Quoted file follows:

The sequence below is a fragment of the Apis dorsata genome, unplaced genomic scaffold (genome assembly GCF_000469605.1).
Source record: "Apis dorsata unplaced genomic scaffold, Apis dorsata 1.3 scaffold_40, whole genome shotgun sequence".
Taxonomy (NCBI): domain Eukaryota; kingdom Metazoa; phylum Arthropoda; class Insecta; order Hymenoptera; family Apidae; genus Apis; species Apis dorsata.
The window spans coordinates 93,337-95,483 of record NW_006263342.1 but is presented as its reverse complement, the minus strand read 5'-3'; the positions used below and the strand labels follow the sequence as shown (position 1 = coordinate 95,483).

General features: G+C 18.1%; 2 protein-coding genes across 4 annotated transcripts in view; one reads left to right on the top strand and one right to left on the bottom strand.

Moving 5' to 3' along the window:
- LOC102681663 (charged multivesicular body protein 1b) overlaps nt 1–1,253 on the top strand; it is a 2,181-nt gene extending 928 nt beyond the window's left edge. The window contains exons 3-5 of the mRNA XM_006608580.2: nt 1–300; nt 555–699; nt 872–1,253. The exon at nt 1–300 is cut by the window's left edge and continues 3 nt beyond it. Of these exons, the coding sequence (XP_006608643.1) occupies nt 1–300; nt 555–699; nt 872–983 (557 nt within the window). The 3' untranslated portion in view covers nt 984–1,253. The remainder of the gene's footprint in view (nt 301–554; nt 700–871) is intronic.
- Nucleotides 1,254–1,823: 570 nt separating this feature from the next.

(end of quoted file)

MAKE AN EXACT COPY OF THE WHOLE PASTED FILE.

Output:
The sequence below is a fragment of the Apis dorsata genome, unplaced genomic scaffold (genome assembly GCF_000469605.1).
Source record: "Apis dorsata unplaced genomic scaffold, Apis dorsata 1.3 scaffold_40, whole genome shotgun sequence".
Taxonomy (NCBI): domain Eukaryota; kingdom Metazoa; phylum Arthropoda; class Insecta; order Hymenoptera; family Apidae; genus Apis; species Apis dorsata.
The window spans coordinates 93,337-95,483 of record NW_006263342.1 but is presented as its reverse complement, the minus strand read 5'-3'; the positions used below and the strand labels follow the sequence as shown (position 1 = coordinate 95,483).

General features: G+C 18.1%; 2 protein-coding genes across 4 annotated transcripts in view; one reads left to right on the top strand and one right to left on the bottom strand.

Moving 5' to 3' along the window:
- LOC102681663 (charged multivesicular body protein 1b) overlaps nt 1–1,253 on the top strand; it is a 2,181-nt gene extending 928 nt beyond the window's left edge. The window contains exons 3-5 of the mRNA XM_006608580.2: nt 1–300; nt 555–699; nt 872–1,253. The exon at nt 1–300 is cut by the window's left edge and continues 3 nt beyond it. Of these exons, the coding sequence (XP_006608643.1) occupies nt 1–300; nt 555–699; nt 872–983 (557 nt within the window). The 3' untranslated portion in view covers nt 984–1,253. The remainder of the gene's footprint in view (nt 301–554; nt 700–871) is intronic.
- Nucleotides 1,254–1,823: 570 nt separating this feature from the next.